Sometimes a story evolves between assignment and deadline. That was the case with this piece, written for UNH Manchester’s Campus News. I originally highlighted the long-running small mammal research project headed by Professor Steve Pugh and the unique experience it provided students over the summer, but after first review the story became something bigger.
Beyond the Books and into the Field for Summer Animal Tracking
Each day, Joshua Linnane walks a portion of an 800-acre plot of undeveloped land on the outskirts of Manchester. The senior biology major at the University of New Hampshire at Manchester eyes the ground and trees for hair, scat and rub marks on trees. He’s looking for signs of wild mammals in this urban forest.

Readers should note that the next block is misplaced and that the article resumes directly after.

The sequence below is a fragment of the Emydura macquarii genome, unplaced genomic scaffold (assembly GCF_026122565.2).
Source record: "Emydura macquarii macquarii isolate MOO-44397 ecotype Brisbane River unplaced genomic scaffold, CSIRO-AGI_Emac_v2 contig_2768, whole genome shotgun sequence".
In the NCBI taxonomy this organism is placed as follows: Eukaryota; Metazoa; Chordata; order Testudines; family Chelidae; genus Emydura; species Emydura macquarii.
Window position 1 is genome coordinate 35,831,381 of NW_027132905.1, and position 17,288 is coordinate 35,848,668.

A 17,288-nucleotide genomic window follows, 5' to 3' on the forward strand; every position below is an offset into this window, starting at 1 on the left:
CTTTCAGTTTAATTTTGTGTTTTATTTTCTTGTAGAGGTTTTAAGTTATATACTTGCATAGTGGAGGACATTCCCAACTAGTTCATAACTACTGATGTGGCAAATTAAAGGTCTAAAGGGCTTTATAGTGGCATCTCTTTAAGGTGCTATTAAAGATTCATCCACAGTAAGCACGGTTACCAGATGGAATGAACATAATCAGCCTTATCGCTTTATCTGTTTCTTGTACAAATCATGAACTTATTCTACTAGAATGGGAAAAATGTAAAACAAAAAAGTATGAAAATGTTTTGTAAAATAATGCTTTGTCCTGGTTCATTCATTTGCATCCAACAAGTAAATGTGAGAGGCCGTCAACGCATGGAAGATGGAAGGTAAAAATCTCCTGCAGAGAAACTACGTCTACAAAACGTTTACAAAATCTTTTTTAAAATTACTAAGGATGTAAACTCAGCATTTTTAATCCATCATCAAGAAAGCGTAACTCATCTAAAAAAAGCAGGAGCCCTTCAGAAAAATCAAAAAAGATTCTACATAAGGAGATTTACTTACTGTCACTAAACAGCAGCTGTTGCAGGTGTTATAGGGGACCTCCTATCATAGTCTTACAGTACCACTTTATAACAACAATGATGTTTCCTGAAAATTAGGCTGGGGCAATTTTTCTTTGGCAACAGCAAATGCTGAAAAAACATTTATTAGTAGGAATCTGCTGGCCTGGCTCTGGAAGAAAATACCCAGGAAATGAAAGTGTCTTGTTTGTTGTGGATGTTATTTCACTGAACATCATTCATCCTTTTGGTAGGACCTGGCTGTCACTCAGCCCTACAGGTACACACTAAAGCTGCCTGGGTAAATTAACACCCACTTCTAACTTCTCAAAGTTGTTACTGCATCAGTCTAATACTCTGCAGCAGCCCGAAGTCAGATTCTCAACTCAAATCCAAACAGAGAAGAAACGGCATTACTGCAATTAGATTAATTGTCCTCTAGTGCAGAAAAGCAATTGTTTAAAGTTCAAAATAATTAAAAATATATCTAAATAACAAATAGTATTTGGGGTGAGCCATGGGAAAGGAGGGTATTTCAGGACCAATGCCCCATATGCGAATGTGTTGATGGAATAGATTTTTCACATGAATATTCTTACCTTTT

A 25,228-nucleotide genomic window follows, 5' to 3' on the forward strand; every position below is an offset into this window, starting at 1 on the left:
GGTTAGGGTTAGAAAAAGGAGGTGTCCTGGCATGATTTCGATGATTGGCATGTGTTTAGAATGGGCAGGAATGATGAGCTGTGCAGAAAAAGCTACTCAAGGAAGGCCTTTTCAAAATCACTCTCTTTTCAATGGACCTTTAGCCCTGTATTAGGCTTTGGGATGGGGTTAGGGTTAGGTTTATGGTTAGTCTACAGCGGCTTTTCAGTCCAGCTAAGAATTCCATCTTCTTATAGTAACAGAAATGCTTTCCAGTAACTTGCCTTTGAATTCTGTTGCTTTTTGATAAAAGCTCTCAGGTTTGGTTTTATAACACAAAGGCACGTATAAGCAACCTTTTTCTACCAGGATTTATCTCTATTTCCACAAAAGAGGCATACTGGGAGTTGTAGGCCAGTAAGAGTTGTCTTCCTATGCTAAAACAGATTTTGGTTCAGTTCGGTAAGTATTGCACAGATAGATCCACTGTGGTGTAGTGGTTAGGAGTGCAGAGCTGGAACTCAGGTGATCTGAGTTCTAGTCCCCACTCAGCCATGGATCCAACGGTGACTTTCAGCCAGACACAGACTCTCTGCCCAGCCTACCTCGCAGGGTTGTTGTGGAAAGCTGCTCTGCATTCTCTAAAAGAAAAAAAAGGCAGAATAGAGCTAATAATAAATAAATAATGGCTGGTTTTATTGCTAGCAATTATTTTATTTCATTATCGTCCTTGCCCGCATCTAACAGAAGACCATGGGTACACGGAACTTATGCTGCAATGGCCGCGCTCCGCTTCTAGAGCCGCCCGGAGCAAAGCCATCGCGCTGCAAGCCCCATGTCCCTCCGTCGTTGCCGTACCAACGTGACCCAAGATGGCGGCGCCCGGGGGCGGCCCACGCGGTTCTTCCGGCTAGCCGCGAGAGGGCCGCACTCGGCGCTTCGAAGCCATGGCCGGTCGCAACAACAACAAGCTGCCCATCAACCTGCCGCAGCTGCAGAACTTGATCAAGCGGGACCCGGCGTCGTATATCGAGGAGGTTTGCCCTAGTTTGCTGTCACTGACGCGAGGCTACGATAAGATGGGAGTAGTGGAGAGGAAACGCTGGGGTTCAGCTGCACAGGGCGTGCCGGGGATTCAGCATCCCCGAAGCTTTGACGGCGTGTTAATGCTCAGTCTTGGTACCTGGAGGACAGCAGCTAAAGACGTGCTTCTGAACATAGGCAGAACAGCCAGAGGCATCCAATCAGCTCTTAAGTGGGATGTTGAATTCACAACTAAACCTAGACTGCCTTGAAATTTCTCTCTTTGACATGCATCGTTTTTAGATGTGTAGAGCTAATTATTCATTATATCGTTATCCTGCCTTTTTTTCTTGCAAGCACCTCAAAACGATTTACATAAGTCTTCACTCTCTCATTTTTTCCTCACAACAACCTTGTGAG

Linnane has three motion detection cameras set up in the woods, located in the area known as Hackett Hill. He leaves each camera for up to two weeks to eliminate his human scent from the area and later retrieves the card to see what animals crossed its path.
Linanne is one of UNH Manchester’s Summer Undergraduate Research Fellowship grant recipients. Linnane is conducting a 10-week study and after will compare his findings to data collected 12 years ago by then-student Christine Andrews, UNH professional tutor and lab instructor.
“I’ve found coyotes, raccoon, something that looked like a bobcat, porcupines, opossums, chipmunks and a couple of non-mammal species, like turkeys, blue herons and turkey vultures,” said Linnane. On one of his morning walks, Linnane said he wandered upon a moose and her calf. “It’s really only five minutes out of the city and the diversity in this area is huge.”
To read more, go to UNH Manchester Campus News.